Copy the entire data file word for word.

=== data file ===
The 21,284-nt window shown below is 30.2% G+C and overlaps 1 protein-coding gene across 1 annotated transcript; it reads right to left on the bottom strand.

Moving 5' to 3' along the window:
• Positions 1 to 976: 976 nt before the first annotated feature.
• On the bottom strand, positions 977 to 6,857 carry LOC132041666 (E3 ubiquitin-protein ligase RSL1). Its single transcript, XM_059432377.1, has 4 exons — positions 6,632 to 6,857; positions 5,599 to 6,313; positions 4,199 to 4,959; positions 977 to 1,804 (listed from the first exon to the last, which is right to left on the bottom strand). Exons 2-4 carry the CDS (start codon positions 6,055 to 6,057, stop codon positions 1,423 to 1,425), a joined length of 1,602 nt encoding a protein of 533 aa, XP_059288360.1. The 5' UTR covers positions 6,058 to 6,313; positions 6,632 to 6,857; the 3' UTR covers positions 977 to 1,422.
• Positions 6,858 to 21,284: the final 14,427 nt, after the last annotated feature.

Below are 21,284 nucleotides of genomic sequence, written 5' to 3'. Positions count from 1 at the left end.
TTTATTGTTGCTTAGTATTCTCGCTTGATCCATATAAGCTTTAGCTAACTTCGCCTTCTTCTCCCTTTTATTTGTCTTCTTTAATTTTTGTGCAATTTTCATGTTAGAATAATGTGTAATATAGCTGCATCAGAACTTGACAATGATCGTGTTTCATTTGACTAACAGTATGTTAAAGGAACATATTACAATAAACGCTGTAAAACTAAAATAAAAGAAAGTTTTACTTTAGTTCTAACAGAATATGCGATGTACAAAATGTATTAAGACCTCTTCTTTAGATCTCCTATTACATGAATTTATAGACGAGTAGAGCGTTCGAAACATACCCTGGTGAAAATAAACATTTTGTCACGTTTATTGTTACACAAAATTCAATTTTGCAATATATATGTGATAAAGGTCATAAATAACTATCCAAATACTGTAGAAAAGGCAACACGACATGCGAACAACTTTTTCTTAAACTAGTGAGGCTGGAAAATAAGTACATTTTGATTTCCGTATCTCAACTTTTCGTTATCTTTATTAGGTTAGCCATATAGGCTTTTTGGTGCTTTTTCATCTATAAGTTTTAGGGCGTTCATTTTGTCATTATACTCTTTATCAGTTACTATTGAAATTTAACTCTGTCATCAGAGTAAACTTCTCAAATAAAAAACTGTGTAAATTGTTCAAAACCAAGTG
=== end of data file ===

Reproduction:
The 21,284-nt window shown below is 30.2% G+C and overlaps 1 protein-coding gene across 1 annotated transcript; it reads right to left on the bottom strand.

Moving 5' to 3' along the window:
• Positions 1 to 976: 976 nt before the first annotated feature.
• On the bottom strand, positions 977 to 6,857 carry LOC132041666 (E3 ubiquitin-protein ligase RSL1). Its single transcript, XM_059432377.1, has 4 exons — positions 6,632 to 6,857; positions 5,599 to 6,313; positions 4,199 to 4,959; positions 977 to 1,804 (listed from the first exon to the last, which is right to left on the bottom strand). Exons 2-4 carry the CDS (start codon positions 6,055 to 6,057, stop codon positions 1,423 to 1,425), a joined length of 1,602 nt encoding a protein of 533 aa, XP_059288360.1. The 5' UTR covers positions 6,058 to 6,313; positions 6,632 to 6,857; the 3' UTR covers positions 977 to 1,422.
• Positions 6,858 to 21,284: the final 14,427 nt, after the last annotated feature.

Below are 21,284 nucleotides of genomic sequence, written 5' to 3'. Positions count from 1 at the left end.
TTTATTGTTGCTTAGTATTCTCGCTTGATCCATATAAGCTTTAGCTAACTTCGCCTTCTTCTCCCTTTTATTTGTCTTCTTTAATTTTTGTGCAATTTTCATGTTAGAATAATGTGTAATATAGCTGCATCAGAACTTGACAATGATCGTGTTTCATTTGACTAACAGTATGTTAAAGGAACATATTACAATAAACGCTGTAAAACTAAAATAAAAGAAAGTTTTACTTTAGTTCTAACAGAATATGCGATGTACAAAATGTATTAAGACCTCTTCTTTAGATCTCCTATTACATGAATTTATAGACGAGTAGAGCGTTCGAAACATACCCTGGTGAAAATAAACATTTTGTCACGTTTATTGTTACACAAAATTCAATTTTGCAATATATATGTGATAAAGGTCATAAATAACTATCCAAATACTGTAGAAAAGGCAACACGACATGCGAACAACTTTTTCTTAAACTAGTGAGGCTGGAAAATAAGTACATTTTGATTTCCGTATCTCAACTTTTCGTTATCTTTATTAGGTTAGCCATATAGGCTTTTTGGTGCTTTTTCATCTATAAGTTTTAGGGCGTTCATTTTGTCATTATACTCTTTATCAGTTACTATTGAAATTTAACTCTGTCATCAGAGTAAACTTCTCAAATAAAAAACTGTGTAAATTGTTCAAAACCAAGTG